by Vivian Obarski
Looking back at 2013, it was the Year of The Beyonce. She sung (or lip-synced) the national anthem at the Inauguration, performed at the Superbowl (with a 30 second reunion of Destiny’s Child), toured, released a documentary of her life and then, to mess with everyone’s end-of-the-year record reviews, stealth dropped an album in December.
It was also the year of perhaps one of the most tired arguments to plague online — Is Beyonce feminist? Her clothing for the Superbowl Halftime show (and a GQ shoot) was too skimpy for some, calling her tour the Mrs. Carter Show made people question her stance on feminism and even praising her husband for being a partner was open to criticism. And that’s before her album even dropped, which resulted in every-damn-body posting think pieces about it (Twitter’s #beyoncethinkpieces was a hilarious example of the ouroboros ofonline cultural criticism).
My only thought as of late has been that this entire discussion reminds me of the whole “Are women funny?” question that pops up every few years when women and comedy is discussed. And like Amy Poehler’s response to that question, my response to this whole debate is that the question is so boring, I’m irritated that we’re still asking it.
By now, the whole question as to whether or not Beyonce is feminist should be obvious, given that she samples Chimamanda Ngozi Adichie in Flawless, and has stated in the GQ interview several statements regarding gender equality (“Let’s face it, money gives men the power to run the show. It gives men the power to define value. They define what’s sexy. And men define what’s feminine. It’s ridiculous.“). In a world where Taylor Swift and Katy Perry dance around the question, Beyonce’s not only answered it, she put it on one of her singles from her new album.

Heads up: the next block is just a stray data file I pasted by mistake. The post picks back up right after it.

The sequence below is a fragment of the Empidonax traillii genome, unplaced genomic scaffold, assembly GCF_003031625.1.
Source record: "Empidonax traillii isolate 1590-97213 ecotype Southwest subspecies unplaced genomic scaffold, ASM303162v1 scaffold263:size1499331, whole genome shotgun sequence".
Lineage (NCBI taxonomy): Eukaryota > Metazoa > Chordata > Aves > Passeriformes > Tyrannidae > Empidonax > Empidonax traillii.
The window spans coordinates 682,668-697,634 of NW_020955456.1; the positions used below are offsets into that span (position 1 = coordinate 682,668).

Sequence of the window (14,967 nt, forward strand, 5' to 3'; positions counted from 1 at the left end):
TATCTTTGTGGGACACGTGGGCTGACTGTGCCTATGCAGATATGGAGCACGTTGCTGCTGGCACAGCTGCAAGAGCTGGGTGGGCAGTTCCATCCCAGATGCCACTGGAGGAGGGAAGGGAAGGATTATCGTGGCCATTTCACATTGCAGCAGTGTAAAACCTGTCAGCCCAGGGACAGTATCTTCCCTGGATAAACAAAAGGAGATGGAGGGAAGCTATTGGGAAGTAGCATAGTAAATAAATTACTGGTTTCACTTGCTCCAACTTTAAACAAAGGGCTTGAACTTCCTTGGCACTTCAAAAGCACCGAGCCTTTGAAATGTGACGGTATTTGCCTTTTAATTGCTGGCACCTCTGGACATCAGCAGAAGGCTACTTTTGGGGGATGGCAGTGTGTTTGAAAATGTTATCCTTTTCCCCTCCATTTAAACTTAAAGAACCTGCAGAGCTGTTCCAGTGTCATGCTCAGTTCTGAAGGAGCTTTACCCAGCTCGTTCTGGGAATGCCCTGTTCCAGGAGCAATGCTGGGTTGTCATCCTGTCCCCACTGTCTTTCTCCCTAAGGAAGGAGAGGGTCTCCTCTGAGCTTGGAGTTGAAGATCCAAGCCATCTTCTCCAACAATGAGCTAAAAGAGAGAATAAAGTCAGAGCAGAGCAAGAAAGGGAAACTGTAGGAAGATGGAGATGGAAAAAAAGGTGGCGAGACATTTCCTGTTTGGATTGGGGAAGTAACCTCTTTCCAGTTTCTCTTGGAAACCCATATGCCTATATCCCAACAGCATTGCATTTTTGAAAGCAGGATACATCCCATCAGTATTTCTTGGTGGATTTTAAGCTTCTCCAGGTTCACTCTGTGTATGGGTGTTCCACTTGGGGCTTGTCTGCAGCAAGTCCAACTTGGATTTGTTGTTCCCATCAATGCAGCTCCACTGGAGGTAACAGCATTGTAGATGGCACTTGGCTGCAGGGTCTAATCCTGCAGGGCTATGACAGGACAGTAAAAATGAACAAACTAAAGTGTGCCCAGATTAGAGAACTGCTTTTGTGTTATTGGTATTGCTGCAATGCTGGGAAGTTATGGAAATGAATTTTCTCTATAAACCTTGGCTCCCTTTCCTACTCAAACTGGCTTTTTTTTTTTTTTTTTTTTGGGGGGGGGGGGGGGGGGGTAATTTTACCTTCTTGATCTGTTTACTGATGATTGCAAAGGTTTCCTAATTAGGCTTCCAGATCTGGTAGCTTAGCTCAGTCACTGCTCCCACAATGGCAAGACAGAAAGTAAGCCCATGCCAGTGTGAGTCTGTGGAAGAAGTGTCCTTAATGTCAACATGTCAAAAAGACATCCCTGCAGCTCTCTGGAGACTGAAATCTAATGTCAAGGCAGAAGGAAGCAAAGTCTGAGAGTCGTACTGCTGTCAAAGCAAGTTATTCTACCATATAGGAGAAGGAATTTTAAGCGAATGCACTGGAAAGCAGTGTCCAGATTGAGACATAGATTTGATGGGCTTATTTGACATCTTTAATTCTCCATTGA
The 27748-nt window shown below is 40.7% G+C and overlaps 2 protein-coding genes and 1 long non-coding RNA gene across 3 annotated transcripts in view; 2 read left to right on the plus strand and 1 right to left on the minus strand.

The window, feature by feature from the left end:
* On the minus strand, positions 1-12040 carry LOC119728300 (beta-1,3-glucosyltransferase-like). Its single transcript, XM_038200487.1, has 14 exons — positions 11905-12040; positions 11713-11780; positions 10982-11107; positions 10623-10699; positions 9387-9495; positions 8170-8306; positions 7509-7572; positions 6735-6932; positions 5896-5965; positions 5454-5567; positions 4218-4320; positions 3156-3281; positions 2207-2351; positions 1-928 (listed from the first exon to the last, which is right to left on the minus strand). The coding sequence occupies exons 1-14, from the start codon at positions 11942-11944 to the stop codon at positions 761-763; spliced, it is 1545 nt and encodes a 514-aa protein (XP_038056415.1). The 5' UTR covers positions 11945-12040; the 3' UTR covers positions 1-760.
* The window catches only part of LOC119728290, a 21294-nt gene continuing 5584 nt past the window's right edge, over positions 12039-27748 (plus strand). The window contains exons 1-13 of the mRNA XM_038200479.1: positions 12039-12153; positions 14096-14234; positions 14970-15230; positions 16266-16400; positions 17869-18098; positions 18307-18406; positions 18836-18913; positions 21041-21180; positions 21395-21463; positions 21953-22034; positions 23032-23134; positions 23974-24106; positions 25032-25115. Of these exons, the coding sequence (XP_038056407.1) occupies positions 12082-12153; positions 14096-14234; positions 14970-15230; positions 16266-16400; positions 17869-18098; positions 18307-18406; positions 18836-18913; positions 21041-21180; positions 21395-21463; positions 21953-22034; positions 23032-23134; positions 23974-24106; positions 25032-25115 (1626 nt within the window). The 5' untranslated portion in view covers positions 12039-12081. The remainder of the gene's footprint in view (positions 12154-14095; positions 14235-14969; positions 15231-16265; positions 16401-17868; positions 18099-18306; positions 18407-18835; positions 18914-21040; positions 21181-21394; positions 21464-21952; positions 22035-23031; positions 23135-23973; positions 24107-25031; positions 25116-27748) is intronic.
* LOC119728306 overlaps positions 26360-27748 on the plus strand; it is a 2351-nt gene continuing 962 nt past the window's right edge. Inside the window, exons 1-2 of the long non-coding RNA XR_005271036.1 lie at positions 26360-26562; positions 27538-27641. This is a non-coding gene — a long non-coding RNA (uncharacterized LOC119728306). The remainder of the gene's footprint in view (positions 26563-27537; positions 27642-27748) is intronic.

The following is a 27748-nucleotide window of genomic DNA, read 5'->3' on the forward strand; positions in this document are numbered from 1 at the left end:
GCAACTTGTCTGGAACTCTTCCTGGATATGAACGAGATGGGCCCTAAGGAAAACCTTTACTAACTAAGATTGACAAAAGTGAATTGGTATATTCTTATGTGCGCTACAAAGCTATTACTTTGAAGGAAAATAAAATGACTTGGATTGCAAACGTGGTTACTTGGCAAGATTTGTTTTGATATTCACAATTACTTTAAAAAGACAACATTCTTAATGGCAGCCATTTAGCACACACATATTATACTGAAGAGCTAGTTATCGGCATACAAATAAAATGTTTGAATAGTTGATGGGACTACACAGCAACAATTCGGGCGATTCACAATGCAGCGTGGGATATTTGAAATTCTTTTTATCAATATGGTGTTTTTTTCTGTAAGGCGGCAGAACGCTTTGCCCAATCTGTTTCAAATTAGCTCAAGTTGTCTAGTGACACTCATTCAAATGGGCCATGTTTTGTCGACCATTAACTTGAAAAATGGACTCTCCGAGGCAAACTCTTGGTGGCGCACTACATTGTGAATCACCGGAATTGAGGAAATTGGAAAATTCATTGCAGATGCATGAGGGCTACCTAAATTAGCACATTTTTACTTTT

To be fair, while I love her new album, I wouldn’t say the entire thing is a feminist statement in the mainstream sense of the word. What I get from her album is that it’s a woman, talking about the different facets of her life (or someone else’s life) and who apparently has a smoking hot love life with her husband. Not everything has to be an overt political statement — sometimes you just want to talk about Skittles.
What’s curious to me is the vehemence and passion for this argument. Is it because Beyonce is taking feminism and creating her own definition that doesn’t mirror what mainstream feminism believes it should be? Is it a realization that the mainstream feminism movement doesn’t address intersectionality well? (See the recent #solidarityisforwhitewomen and #notyourasiansidekick discussions on Twitter as well as discussions from transgender feminists and others) I suspect the answer is yes.
Is there a grand council that gets to name who is a feminist and who isn’t? Is this just click-bait for the Internet to comment and troll each other over? Why do some think it’s acceptable to remark and make judgments on another woman’s life, as if her life isn’t her own to live? Isn’t that one of the things feminism is fighting against?